On a panel about “Blockchain and Business” recently, and in an attempt to not mention “the blockchain” and how it can help “business” once, I resorted to discussing Marianne Brün and one of the best pieces of critical writing I know: Paradigms: The Inertia of Language.

Brün wrote it in 1980 - some 29 years before Bitcoin was released into the world - and yet her core argument can be lifted almost word for word and applied to the philosophy underpinning cryptocurrencies and the current push back towards using decentralised systems for the creation and distribution of value.

Her core insight comes right at the start:

“[The] greatest dynamic power is held by a paradigm while it is not called paradigm, but called facts, data, truth, nature, ethics, proper procedures, etc. As soon as a paradigm is called a paradigm (usually then referred to as a mere paradigm), its power collapses.”

Armed only with this, we can already make the argument that cryptocurrencies are conceptually valuable for the simple reason that they allow us to view our current financial and political systems as mere paradigms. Whether this is good or bad is still to be decided. As Brün points out, naming something as a paradigm is simultaneous with it beginning to fall apart, the effects of which we are seeing in both political and financial worlds currently, all across the globe.

Many pundits have emphasised the importance of providing alternative systems that give people unrestricted choice about how to interact with the world, but they have perhaps not gone far enough. Brün suggests that, “we today can not tell, by definition, within which paradigm we are dwelling, thinking and acting, unless and until we are able to observe us and it from the outside.” Providing alternative systems - forks in the path - built on different premises, is precisely the mechanism by which we can come to view current systems “from outside”.

However, as Brün is well aware, creating alternative means of being in the world is not enough. We need to be able to express them accurately to others, which is really hard to do because of this thing called the “inertia of language”. She gets poetic to describe the core problem:

“Our language still has the sun rise in the east and set in the west, although it has been known for 2000 years, scientifically proven 400 years ago, recently even admitted by the church, that it is our horizon which continuously rises in the west and dips in the east. No poet has yet taught language how to express these events in consistency with present knowledge.”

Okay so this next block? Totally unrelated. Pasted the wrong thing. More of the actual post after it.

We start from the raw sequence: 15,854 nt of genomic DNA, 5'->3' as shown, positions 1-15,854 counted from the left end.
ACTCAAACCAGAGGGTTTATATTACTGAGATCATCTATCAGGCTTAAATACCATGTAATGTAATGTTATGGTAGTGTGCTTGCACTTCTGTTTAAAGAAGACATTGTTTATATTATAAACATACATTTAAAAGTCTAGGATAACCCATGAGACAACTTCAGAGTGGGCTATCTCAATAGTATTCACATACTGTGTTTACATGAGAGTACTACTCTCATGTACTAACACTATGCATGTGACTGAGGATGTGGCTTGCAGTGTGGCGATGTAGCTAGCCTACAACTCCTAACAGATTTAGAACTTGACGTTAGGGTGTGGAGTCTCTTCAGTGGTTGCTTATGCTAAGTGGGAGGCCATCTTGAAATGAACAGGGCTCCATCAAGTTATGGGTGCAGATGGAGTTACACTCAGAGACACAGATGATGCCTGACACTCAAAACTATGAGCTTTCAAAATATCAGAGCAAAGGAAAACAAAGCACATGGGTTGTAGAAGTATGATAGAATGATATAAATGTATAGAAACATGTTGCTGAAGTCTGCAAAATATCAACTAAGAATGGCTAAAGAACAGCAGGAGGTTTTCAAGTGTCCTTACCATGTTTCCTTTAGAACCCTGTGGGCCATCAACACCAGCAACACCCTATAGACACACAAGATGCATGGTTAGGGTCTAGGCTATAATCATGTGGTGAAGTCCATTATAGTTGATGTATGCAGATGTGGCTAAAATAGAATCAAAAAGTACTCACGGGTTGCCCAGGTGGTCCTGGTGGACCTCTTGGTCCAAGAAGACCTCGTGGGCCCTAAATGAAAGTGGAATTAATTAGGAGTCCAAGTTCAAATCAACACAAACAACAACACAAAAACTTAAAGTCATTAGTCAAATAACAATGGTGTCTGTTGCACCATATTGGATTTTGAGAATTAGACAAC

If we are unaware of the traces in the language we choose to use that come from now-discarded ways of understanding and being in the world, then we can too easily become ourselves little better than the tools of old ideologies:

"The dilemma is that neither insight nor good intention, not even syntactic and grammatical care, will protect me from becoming an ideologist as long as I am unable or unwilling to create the suitable language which speaks as I think and not louder than my thoughts."

That’s a really tall order - a language that speaks as I think and not louder than my thoughts. Honestly, I often feel myself falling into this same ideological trap when writing about the work I do or talking to friends about it. But, writing in natural language is not all I can do...

I can actually write a proto-language that compiles down to machine-readable code that is then run on a virtual machine which is everywhere and yet has no physical location, and is shared by a whole bunch of random people, all around the globe. I can write testable linguistic primitives that cause stuff to happen in the world in a deterministic way, governed by a consensus mechanism agreed to by all participants, and secured by cryptography, all using a network no-one owns.

                                    . . . 

Brün argues that, “the satisfaction of needs is the premise for any form of life. In particular: the satisfaction of all human needs is the premise for any human society.” However, in her view, we don’t live in such a society. Rather, we live in a society where the premise that all needs should be satisfied before and so that humans can live is treated, instead, as a consequence. That is, we think the satisfaction of needs has to be deserved and earned.

“My conjecture is that we all live, speak, and act, perceive, judge, and decide under the unquestioned, untouchable, and firmly established guidance of an image which I call “the reward oriented hierarchy”. By calling it so, I may be able to show that particular dynamic property of language which, undetected, blocks creative, and thus political, thought processes.”